Skip to content

Skip to table of contents

Anemia​—Causes, Symptoms, and Treatment

Anemia​—Causes, Symptoms, and Treatment

 “I had anemia when I was a teenager,” recalls Beth. “I was lethargic, I tired quickly, my bones ached, and I found it hard to concentrate. My doctor prescribed iron supplements. I took these, and I also improved my diet. Soon I began to feel better.”

 Beth’s health problem is a common one. According to the World Health Organization (WHO), two billion people—about 30 percent of the world’s population—are anemic. In developing countries, an estimated 50 percent of pregnant women and 40 percent of preschool children are anemic.

 Anemia can have serious consequences. In severe cases, it can lead to heart problems and even heart failure. In some lands, anemia “contributes to 20% of all maternal deaths,” says WHO. Babies born to mothers with iron-deficiency anemia—the most common form of anemia—may be born prematurely and may be underweight. Anemic children may develop more slowly and be prone to infection. Yet, iron-deficiency anemia can normally be prevented or cured. a

What Is Anemia?

 Anemia is a medical condition. Put simply, people with anemia do not have enough healthy red blood cells. The reasons for this vary. In fact, scientists have identified more than 400 kinds of anemia! The condition can be temporary or chronic, mild or severe.

What Causes Anemia?

 Anemia has three main causes:

  •   Loss of blood depletes the number of red blood cells in the body.

  •   The body does not make enough healthy red blood cells.

  •   The body destroys red blood cells.

 Iron-deficiency anemia is considered the world’s most widespread form of anemia. When the body does not have enough iron, it cannot develop enough normal hemoglobin, the substance inside red blood cells that enables them to carry oxygen.

What Are the Symptoms of Iron-Deficiency Anemia?

 Initially, anemia may be mild, even unnoticed. Though symptoms may vary, the symptoms of iron-deficiency anemia include the following:

  •   Extreme fatigue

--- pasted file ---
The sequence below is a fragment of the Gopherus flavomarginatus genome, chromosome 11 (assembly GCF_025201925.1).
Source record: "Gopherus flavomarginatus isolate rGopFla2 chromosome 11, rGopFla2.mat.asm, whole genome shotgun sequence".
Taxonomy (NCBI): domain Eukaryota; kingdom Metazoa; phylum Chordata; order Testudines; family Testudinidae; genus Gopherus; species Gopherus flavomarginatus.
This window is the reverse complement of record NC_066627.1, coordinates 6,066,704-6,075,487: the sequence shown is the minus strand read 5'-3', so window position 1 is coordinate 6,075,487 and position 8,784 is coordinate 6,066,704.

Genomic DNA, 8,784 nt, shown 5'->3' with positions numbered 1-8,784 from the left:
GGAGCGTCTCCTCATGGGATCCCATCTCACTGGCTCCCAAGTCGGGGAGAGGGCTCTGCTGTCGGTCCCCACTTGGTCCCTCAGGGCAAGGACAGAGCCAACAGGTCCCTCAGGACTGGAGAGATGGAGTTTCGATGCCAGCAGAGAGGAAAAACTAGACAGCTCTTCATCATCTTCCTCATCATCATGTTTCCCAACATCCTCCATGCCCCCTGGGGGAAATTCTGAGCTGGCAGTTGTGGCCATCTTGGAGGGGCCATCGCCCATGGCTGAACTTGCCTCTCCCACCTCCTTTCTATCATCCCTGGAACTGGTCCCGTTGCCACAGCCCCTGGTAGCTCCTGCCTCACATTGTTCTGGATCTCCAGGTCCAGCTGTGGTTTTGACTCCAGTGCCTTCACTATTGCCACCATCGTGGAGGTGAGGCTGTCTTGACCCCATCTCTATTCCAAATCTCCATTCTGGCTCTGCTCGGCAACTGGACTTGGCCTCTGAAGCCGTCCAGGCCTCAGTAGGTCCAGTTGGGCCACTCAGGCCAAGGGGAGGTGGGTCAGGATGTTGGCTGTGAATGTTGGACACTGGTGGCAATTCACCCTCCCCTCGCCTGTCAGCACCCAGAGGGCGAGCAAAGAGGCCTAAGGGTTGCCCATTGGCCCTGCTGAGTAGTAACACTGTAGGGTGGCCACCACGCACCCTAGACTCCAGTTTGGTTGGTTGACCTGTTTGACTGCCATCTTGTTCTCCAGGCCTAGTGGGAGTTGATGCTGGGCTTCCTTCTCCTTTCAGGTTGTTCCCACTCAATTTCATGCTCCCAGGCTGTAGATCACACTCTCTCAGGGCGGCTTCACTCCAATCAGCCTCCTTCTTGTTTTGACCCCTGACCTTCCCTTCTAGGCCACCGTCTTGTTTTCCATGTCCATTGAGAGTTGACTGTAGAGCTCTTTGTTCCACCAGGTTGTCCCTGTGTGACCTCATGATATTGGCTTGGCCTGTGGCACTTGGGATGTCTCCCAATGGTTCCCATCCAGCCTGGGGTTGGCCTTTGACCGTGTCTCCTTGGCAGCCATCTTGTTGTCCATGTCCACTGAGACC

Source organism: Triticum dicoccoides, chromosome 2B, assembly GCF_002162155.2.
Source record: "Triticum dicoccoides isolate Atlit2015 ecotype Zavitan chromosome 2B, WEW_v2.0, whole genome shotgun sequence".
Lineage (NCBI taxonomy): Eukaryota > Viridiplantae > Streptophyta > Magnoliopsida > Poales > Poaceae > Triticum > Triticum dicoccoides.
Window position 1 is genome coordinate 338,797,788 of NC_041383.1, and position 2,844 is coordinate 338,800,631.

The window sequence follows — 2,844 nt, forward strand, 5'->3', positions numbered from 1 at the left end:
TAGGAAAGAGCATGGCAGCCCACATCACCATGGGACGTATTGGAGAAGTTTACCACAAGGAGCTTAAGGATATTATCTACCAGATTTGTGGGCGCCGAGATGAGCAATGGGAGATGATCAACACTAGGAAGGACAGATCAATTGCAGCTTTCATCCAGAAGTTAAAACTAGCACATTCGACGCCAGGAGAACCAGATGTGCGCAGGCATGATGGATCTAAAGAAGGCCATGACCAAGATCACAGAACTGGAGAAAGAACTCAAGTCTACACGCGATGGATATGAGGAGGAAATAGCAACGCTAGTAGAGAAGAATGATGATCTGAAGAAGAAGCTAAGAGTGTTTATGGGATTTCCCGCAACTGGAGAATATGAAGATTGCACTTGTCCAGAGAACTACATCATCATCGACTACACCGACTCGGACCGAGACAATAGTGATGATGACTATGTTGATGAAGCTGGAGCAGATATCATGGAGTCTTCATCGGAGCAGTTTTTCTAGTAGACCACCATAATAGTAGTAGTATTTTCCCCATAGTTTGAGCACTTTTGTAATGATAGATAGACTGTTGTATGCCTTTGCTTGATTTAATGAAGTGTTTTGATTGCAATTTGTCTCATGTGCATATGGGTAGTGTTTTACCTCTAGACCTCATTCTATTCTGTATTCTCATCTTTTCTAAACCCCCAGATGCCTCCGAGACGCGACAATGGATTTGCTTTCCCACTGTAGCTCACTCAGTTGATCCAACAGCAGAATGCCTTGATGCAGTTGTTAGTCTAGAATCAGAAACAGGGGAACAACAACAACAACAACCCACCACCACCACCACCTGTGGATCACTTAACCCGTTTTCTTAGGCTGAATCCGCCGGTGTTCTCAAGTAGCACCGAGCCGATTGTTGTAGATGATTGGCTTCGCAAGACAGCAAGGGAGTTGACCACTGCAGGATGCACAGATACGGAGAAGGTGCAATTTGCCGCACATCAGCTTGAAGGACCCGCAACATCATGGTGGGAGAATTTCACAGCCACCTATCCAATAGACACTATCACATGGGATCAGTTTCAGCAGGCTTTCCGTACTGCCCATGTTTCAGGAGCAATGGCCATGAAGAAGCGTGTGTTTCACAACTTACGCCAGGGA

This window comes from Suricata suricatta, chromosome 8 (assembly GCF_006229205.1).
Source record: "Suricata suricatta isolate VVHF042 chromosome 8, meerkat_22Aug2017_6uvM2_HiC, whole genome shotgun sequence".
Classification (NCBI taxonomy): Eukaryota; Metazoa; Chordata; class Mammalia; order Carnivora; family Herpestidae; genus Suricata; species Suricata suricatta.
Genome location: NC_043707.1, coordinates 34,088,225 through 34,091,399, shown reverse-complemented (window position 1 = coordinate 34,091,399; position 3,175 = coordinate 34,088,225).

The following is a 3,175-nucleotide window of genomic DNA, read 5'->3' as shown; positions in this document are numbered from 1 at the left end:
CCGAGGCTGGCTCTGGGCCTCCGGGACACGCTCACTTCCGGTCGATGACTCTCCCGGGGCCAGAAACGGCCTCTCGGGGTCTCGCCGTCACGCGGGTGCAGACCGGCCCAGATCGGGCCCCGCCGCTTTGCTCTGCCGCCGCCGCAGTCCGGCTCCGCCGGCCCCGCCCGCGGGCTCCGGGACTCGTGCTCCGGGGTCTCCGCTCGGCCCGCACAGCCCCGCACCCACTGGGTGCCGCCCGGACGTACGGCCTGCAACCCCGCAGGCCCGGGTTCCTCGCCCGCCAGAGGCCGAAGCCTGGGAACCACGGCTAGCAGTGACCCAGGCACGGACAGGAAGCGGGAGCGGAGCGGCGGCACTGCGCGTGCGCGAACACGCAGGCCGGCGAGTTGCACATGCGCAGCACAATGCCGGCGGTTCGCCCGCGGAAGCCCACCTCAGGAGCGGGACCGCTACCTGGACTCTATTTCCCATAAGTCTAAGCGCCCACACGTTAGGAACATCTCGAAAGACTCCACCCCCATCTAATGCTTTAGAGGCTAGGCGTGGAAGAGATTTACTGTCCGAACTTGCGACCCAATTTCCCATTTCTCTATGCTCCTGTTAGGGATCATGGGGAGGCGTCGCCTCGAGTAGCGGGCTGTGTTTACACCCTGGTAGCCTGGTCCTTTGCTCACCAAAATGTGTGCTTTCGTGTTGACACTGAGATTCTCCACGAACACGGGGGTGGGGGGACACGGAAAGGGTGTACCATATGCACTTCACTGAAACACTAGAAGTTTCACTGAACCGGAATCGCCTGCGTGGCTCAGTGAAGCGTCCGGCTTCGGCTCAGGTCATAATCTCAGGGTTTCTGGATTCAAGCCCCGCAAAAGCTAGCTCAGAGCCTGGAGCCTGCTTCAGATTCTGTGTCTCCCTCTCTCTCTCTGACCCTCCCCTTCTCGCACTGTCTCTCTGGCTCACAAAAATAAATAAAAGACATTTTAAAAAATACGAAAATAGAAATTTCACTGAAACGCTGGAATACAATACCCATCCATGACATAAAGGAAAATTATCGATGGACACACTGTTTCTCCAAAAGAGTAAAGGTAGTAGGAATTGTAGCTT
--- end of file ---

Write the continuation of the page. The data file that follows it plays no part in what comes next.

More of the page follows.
•   Cold hands or feet

  •   Weakness

  •   Pale skin

  •   Headaches and dizziness

  •   Chest pain, rapid heartbeat, shortness of breath

  •   Brittle nails

  •   A poor appetite, especially in infants and children

  •   A craving to eat ice, starch, or even dirt

Who Are at Risk?

 Women are prone to iron-deficiency anemia because they lose blood during menstruation. Pregnant women are also at risk if their diet does not provide enough folate, or folic acid, a B vitamin.

 Infants born prematurely or with a low birth weight who do not get enough iron from breast milk or formula.

 Children who don’t eat a variety of healthful foods.

 Vegetarians whose diet has insufficient iron-rich foods.

 The chronically ill, such as those with blood diseases, cancer, kidney failure, slow-bleeding ulcers, or certain infections.

How to Treat Anemia

 Not all anemias can be prevented or cured. But those caused by a lack of iron or vitamins can usually be prevented or cured with a healthful diet that includes the following nutrients:

 Iron. Found in meats, beans, lentils, and dark-green leafy vegetables. b It may also help to use iron cookware because studies suggest that using it can increase the iron content of food.

 Folate. Found in fruits, dark-green leafy vegetables, green peas, kidney beans, cheese, eggs, fish, almonds, and peanuts. It is also found in vitamin-enriched grain products, such as bread, cereal, pasta, and rice. The synthetic form of folate is folic acid.

 Vitamin B-12. Found in meat, dairy products, fortified cereal, and soy products.

 Vitamin C. Found in citrus fruits and juices, peppers, broccoli, tomatoes, melons, and strawberries. Foods with vitamin C help your body to absorb iron.

 Foods vary by region. So learn what local foods have the essential nutrients. That is important if you are a woman, particularly if you are pregnant or are planning to become pregnant. By taking care of your health, you reduce the risk that your baby will be anemic. c

a The information in this article on diet and related matters comes primarily from the Mayo Clinic and The Gale Encyclopedia of Nursing and Allied Health. Consult a medical professional if you suspect that you have anemia.

b Do not take iron supplements or give them to your child without first consulting a doctor. Too much iron can damage the liver and cause other problems.

c Physicians at times treat anemia by blood transfusion, a therapy that Jehovah’s Witnesses do not accept.—Acts 15:28, 29.